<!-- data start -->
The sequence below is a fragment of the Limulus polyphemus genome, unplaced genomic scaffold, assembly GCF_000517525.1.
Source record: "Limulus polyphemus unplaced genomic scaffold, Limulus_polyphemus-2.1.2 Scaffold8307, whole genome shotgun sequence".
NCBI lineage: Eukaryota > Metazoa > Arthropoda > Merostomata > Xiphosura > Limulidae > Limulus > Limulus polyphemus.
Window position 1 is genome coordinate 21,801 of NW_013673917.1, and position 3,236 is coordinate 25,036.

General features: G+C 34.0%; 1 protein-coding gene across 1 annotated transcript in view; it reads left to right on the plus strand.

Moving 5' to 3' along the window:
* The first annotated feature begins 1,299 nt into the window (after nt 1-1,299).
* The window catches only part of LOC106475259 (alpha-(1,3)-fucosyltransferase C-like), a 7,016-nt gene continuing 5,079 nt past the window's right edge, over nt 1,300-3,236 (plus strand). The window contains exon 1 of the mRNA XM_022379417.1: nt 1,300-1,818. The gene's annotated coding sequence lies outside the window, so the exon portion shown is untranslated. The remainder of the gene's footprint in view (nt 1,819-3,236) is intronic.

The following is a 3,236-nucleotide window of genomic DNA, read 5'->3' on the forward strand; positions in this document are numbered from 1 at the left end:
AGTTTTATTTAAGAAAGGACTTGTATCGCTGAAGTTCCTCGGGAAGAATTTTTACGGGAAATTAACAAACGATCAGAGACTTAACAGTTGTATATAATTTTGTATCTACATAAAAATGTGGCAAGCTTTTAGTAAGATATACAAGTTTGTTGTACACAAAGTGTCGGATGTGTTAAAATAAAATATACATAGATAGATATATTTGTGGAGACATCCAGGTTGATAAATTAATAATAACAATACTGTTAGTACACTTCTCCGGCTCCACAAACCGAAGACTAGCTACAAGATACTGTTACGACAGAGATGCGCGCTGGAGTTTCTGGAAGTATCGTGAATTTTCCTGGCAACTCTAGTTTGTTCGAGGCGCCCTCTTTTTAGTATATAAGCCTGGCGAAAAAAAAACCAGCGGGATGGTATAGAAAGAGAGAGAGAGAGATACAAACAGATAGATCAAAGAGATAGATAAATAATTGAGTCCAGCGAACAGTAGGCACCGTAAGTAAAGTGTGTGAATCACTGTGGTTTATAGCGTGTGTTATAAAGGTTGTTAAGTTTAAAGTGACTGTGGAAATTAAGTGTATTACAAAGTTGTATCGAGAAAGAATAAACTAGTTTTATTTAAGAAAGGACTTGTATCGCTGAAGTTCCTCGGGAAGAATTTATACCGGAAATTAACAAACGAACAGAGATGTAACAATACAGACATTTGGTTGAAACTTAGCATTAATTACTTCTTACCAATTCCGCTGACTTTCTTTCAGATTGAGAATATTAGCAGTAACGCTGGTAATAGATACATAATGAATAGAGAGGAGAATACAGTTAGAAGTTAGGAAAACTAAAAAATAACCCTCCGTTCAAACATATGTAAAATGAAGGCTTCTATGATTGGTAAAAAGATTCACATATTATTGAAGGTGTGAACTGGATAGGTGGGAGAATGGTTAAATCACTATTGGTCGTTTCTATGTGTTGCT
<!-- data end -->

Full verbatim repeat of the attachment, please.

The sequence below is a fragment of the Limulus polyphemus genome, unplaced genomic scaffold, assembly GCF_000517525.1.
Source record: "Limulus polyphemus unplaced genomic scaffold, Limulus_polyphemus-2.1.2 Scaffold8307, whole genome shotgun sequence".
NCBI lineage: Eukaryota > Metazoa > Arthropoda > Merostomata > Xiphosura > Limulidae > Limulus > Limulus polyphemus.
Window position 1 is genome coordinate 21,801 of NW_013673917.1, and position 3,236 is coordinate 25,036.

General features: G+C 34.0%; 1 protein-coding gene across 1 annotated transcript in view; it reads left to right on the plus strand.

Moving 5' to 3' along the window:
* The first annotated feature begins 1,299 nt into the window (after nt 1-1,299).
* The window catches only part of LOC106475259 (alpha-(1,3)-fucosyltransferase C-like), a 7,016-nt gene continuing 5,079 nt past the window's right edge, over nt 1,300-3,236 (plus strand). The window contains exon 1 of the mRNA XM_022379417.1: nt 1,300-1,818. The gene's annotated coding sequence lies outside the window, so the exon portion shown is untranslated. The remainder of the gene's footprint in view (nt 1,819-3,236) is intronic.

The following is a 3,236-nucleotide window of genomic DNA, read 5'->3' on the forward strand; positions in this document are numbered from 1 at the left end:
AGTTTTATTTAAGAAAGGACTTGTATCGCTGAAGTTCCTCGGGAAGAATTTTTACGGGAAATTAACAAACGATCAGAGACTTAACAGTTGTATATAATTTTGTATCTACATAAAAATGTGGCAAGCTTTTAGTAAGATATACAAGTTTGTTGTACACAAAGTGTCGGATGTGTTAAAATAAAATATACATAGATAGATATATTTGTGGAGACATCCAGGTTGATAAATTAATAATAACAATACTGTTAGTACACTTCTCCGGCTCCACAAACCGAAGACTAGCTACAAGATACTGTTACGACAGAGATGCGCGCTGGAGTTTCTGGAAGTATCGTGAATTTTCCTGGCAACTCTAGTTTGTTCGAGGCGCCCTCTTTTTAGTATATAAGCCTGGCGAAAAAAAAACCAGCGGGATGGTATAGAAAGAGAGAGAGAGAGATACAAACAGATAGATCAAAGAGATAGATAAATAATTGAGTCCAGCGAACAGTAGGCACCGTAAGTAAAGTGTGTGAATCACTGTGGTTTATAGCGTGTGTTATAAAGGTTGTTAAGTTTAAAGTGACTGTGGAAATTAAGTGTATTACAAAGTTGTATCGAGAAAGAATAAACTAGTTTTATTTAAGAAAGGACTTGTATCGCTGAAGTTCCTCGGGAAGAATTTATACCGGAAATTAACAAACGAACAGAGATGTAACAATACAGACATTTGGTTGAAACTTAGCATTAATTACTTCTTACCAATTCCGCTGACTTTCTTTCAGATTGAGAATATTAGCAGTAACGCTGGTAATAGATACATAATGAATAGAGAGGAGAATACAGTTAGAAGTTAGGAAAACTAAAAAATAACCCTCCGTTCAAACATATGTAAAATGAAGGCTTCTATGATTGGTAAAAAGATTCACATATTATTGAAGGTGTGAACTGGATAGGTGGGAGAATGGTTAAATCACTATTGGTCGTTTCTATGTGTTGCT